small batch coaching #sol17

Smallbatch-300x300 Small Batch Coaching

April 18, 2017

I have been thinking a great deal about instructional coaching of late; having a coaching cycle in place in my role as a literacy specialist:  teachers I meet with weekly,  co-teaching in place with a few teachers to varying degrees of formality, PLCs I meet with regularly and semi-regularly.  Those are all great and working well, but this past week I was thinking about ‘small batch’ coaching.

So small batch can come in a few different forms, most successful  it has a connection to your underlying goals in your building, with your team, or in some cases, with your hidden agenda.  I admit it. Sometimes I have a not-so-hidden agenda.  I will say it outright when asked.  Here’s one example of a small batch/not hidden agenda.

I dropped by one day as a intervention teacher was lead teaching in a classroom.  My purpose was to ask her about intervention with a student for a conference later that day.  When I arrived in the classroom the class had just completed a read-aloud of The Mouse, The Strawberry, and the Big Hungry Bear, a perennial classic for kindergarten.  IMG_8594That was wonderful, but then…  I saw this.

IMG_8592 I think it’s safe to say and will not surprise anyone who has worked with me that I immediately started thinking how I could suggest a change-up in this activity or even shift the students’ thinking myself.

The probable goal of this sheet was sequencing and the students all sat at tables coloring the paper waiting for permission to cut and then glue .  I said to the teacher,  I love this book!   … Another thing  you might have done is let the students interact with the book, create props and do a retell on their own.  Perhaps that would have gotten to your objective too,  sequencing strength.  Well, maybe next time…or words to that effect. 

I went on about my day and then as the students were going to lunch, they stopped by the literacy center.FullSizeRender

There before me were dozens of little mice complete with mouse ears and a very large construction paper strawberry.   The teacher had thought about it and given it a go right away.  The students were thrilled and eager to share what they had done.

Now, do I wish that the students had made the ears and the strawberry, and had props and such from the beginning?  Yes.   However, changing our practice, changing our stance, shifting our outlooks takes time.  Much like we scaffold and linger and try out with our students, we should be willing to move at that same pace with their teachers.

So here’s to small batches of coaching, gentle nudges.  May they be casual chat over coffee, a notice of something wonderful tried, an interesting website/article/video sent with a quick note, a drop in, and encouraging smile.  After all,  we are just giving it a go too.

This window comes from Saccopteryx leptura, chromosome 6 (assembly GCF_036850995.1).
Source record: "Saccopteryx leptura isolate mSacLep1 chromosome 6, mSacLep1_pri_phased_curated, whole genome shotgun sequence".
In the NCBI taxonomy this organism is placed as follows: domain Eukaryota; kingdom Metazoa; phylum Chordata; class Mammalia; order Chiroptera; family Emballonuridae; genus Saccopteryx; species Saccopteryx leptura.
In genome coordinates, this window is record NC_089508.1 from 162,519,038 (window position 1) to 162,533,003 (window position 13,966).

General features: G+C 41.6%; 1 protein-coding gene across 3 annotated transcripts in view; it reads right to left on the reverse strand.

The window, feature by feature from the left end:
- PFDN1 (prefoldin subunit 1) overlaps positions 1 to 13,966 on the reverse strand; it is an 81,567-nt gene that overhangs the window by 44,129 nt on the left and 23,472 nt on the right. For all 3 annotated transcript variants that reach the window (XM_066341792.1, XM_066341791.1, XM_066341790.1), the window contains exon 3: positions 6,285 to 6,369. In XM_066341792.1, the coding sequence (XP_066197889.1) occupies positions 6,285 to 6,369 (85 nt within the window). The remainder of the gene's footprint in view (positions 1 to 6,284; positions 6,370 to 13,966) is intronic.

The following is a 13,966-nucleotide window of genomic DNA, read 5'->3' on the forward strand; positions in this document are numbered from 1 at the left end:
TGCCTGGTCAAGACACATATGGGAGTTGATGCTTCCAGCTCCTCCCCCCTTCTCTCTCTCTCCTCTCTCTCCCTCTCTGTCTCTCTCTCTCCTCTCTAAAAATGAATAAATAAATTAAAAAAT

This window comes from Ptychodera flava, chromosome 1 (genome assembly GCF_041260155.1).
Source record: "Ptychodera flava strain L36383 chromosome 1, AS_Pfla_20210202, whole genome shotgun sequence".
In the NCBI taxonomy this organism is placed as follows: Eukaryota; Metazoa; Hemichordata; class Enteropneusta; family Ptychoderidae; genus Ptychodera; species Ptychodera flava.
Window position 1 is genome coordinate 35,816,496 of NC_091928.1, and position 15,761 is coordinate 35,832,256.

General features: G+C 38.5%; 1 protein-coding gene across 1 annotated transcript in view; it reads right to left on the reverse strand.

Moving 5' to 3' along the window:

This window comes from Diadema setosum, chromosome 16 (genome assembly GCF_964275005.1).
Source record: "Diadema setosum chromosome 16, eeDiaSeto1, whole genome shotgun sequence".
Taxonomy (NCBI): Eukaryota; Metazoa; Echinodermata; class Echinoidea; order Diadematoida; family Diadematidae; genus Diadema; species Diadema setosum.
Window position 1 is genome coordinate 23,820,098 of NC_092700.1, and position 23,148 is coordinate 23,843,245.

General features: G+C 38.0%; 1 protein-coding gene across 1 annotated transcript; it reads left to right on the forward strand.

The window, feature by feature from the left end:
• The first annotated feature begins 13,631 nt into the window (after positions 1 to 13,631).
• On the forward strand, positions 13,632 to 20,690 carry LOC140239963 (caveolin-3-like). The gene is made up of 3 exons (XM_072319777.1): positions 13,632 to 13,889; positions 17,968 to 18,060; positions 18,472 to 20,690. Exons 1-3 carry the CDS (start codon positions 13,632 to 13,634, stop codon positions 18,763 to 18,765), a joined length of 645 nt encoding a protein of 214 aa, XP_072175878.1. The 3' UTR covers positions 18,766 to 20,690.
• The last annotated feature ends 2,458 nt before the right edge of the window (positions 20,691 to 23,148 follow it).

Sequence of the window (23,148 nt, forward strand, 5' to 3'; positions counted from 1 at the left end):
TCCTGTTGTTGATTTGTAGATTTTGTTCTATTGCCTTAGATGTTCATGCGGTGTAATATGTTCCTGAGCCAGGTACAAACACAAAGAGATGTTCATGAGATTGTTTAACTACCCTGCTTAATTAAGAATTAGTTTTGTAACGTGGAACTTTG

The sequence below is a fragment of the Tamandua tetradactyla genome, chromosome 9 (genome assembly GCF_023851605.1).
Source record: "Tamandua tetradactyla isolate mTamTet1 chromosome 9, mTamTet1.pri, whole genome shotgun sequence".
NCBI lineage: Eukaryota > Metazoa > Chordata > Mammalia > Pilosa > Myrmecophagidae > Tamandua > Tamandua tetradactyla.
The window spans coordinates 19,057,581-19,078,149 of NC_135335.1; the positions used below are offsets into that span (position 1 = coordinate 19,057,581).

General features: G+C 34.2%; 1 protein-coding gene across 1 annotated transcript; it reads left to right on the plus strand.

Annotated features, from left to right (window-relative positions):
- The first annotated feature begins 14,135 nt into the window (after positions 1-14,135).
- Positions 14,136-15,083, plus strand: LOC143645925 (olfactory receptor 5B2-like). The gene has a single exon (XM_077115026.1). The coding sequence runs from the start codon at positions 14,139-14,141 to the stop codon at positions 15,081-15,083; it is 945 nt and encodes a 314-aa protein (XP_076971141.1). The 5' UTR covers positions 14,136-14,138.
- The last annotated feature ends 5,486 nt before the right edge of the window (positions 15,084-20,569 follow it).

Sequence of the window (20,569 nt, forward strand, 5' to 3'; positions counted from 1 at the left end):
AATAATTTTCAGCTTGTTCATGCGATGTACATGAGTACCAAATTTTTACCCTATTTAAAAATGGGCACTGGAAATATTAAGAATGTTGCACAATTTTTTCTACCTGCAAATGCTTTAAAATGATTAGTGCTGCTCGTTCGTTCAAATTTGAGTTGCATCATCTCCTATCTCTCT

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My Five… Coaching Resources #SOL17

stackbooksilaMy Five…. Coaching Resources #SOL17

March 13, 2017

Here are my go-to resources to glean resources,  loan out,  reread to deepen collaboration, growth, and work with teachers and students.  The order and use change situationally.

Fountas and Pinnell Continuum of Literacy Learning 3rd Edition

I’ve used this resource for years and could only love it more when the Fountas and Pinnell team produced the 3rd edition.  This book has grade level goals, reading level behaviors for work in all the areas of literacy, technology, listening/ speaking,  writing,  whole and small group work.  When thinking about conferring, goal setting, lesson planning, and formative assessment, this resource does not fail.  I especially recommend the expanded information on interactive read aloud.  There is a webinar to familiarize users with the tool that is very helpful

The Daily Five

The Daily Five helps teachers develop a structure for independence in the reading workshop by outlining the steps to scaffold learning in reading to self, reading with others, listening to reading, word work, and writing about reading.  There are detailed ideas for maintaining balance across all the areas of literacy. Especially for newer teachers and large or challenging classes.

A Guide to the Reading Workshop (2015)  Both K-2 and 3-5 editions

A comprehensive guide to systematically planning for reading workshop including timing, share reading, conferring, small group work, and general work in constructing the focus lesson.  Individual chapters and components are excellent for discussions on scaffolding learning and student agency.  Also recommended Reading Pathways.

Assessment in Perspective

Assessment in Perspective is wonderful in its entirety moving from why we collect data to how to use data effectively, to involving students with their own data.  Especially helpful to teachers are their helpful suggestions on mining data and organizing thinking around small group work with students.  Their blog,  Assessment in Perspective, is a fresh, up to date resource of theory meets practice  written in teacher friendly language.  

Teaching Reading in Small Groups

Teaching Reading in Small Groups goes beyond traditional guided reading to authentic, timely, practical instruction in flexible small groups.  This book contains ideas for forming small groups, conferring in small groups, and so much more.  Jennifer Serravallo has produced many video supports to this work.  Also recommended by Serravallo, Reading Strategies Book and Writing Strategies Book.  These books are particularly helpful when using the If/Then Units within the Calkins Units of Study.  

Other than the Writing Strategies Book,  these aren’t particularly new resources, however, each is so strong in recent thinking in pedagogy and theory in literacy.  All are easy to read and easy to use.  

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